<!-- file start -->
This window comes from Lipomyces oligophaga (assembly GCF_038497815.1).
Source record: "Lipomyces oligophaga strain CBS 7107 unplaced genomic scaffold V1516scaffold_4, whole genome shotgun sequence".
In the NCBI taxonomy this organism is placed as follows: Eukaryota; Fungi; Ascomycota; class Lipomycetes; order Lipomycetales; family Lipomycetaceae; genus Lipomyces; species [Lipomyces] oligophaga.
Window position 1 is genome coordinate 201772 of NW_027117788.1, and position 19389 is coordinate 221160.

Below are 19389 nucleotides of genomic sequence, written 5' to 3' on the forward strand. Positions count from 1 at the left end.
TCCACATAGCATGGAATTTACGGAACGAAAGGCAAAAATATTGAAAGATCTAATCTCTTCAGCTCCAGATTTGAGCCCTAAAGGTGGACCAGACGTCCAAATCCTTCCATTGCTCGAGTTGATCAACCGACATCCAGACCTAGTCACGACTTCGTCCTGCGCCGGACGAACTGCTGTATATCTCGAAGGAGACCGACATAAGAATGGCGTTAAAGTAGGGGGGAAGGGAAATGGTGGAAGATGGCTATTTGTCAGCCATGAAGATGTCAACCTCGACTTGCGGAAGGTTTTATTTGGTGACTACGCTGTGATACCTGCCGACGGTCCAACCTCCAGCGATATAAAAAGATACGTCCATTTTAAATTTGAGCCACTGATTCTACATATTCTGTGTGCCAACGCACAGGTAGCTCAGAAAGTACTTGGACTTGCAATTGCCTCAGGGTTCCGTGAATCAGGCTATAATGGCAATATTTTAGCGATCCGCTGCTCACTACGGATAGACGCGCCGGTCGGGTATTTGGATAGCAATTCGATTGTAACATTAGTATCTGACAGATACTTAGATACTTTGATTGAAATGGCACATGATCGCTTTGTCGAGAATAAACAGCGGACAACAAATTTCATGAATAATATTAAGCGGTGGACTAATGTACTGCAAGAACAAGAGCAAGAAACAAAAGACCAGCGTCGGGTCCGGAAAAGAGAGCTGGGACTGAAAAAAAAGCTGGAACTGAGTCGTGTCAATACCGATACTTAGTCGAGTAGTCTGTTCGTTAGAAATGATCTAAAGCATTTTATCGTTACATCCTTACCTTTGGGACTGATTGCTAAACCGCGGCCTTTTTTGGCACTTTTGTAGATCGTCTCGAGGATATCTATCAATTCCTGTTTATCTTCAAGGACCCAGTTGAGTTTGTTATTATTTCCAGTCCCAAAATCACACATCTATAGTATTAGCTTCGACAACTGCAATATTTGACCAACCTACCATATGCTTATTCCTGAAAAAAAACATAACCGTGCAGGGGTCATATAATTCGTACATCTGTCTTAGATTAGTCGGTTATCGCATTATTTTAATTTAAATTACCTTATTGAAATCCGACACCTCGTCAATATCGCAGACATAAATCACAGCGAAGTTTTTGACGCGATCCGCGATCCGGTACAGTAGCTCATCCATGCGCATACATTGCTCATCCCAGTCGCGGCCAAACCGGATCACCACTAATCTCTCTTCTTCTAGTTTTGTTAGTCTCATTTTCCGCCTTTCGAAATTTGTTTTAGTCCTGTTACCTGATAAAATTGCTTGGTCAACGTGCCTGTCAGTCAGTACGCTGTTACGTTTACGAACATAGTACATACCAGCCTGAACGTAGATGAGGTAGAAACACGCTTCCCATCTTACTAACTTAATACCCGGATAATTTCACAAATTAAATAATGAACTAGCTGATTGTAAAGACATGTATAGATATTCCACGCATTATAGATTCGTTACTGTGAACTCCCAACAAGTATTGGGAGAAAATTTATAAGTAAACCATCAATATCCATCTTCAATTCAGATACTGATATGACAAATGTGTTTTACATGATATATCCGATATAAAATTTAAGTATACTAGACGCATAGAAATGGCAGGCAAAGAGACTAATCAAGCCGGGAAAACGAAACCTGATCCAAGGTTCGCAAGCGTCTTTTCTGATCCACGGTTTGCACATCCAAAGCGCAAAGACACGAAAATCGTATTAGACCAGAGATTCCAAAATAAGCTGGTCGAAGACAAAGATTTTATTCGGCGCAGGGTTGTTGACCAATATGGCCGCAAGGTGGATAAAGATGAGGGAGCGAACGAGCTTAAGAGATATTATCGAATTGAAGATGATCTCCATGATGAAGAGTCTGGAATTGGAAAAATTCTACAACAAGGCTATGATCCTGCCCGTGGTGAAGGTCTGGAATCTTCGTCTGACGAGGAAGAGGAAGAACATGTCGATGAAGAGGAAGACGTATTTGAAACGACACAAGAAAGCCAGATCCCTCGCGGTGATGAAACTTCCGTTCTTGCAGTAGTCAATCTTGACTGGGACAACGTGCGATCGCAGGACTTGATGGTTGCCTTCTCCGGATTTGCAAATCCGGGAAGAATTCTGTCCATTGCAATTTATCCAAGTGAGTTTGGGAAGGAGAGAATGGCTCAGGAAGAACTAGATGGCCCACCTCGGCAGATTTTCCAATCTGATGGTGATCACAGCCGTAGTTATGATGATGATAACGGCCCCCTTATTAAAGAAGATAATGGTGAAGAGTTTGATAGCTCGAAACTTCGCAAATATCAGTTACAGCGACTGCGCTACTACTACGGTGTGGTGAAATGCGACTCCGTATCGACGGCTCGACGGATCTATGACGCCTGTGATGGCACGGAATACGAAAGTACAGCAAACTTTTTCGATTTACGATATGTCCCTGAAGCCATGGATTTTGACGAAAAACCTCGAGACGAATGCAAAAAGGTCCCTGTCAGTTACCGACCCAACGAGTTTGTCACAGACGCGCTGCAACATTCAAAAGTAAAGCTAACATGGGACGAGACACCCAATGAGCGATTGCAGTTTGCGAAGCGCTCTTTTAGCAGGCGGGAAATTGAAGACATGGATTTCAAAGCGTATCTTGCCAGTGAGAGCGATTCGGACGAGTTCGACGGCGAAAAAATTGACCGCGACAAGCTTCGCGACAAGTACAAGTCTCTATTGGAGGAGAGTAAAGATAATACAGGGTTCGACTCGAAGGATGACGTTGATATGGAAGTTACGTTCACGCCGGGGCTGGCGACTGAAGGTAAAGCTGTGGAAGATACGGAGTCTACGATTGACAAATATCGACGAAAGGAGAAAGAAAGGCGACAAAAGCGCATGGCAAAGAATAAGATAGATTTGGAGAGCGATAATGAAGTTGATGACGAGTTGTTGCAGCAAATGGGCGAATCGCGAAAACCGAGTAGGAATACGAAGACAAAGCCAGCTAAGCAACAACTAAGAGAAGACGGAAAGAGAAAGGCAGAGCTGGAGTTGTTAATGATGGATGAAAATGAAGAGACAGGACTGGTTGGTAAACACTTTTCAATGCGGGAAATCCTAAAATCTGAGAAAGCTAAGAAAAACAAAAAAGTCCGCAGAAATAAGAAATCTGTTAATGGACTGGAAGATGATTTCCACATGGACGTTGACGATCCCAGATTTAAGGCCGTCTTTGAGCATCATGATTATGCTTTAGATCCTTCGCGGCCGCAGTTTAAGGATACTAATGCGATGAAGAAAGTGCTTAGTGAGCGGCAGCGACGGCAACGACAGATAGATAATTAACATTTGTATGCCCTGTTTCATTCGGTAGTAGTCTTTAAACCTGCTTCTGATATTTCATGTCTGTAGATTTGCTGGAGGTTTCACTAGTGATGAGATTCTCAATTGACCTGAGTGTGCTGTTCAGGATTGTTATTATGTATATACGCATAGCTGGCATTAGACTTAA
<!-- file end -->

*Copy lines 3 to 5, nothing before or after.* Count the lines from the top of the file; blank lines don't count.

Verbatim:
In the NCBI taxonomy this organism is placed as follows: Eukaryota; Fungi; Ascomycota; class Lipomycetes; order Lipomycetales; family Lipomycetaceae; genus Lipomyces; species [Lipomyces] oligophaga.
Window position 1 is genome coordinate 201772 of NW_027117788.1, and position 19389 is coordinate 221160.

Below are 19389 nucleotides of genomic sequence, written 5' to 3' on the forward strand. Positions count from 1 at the left end.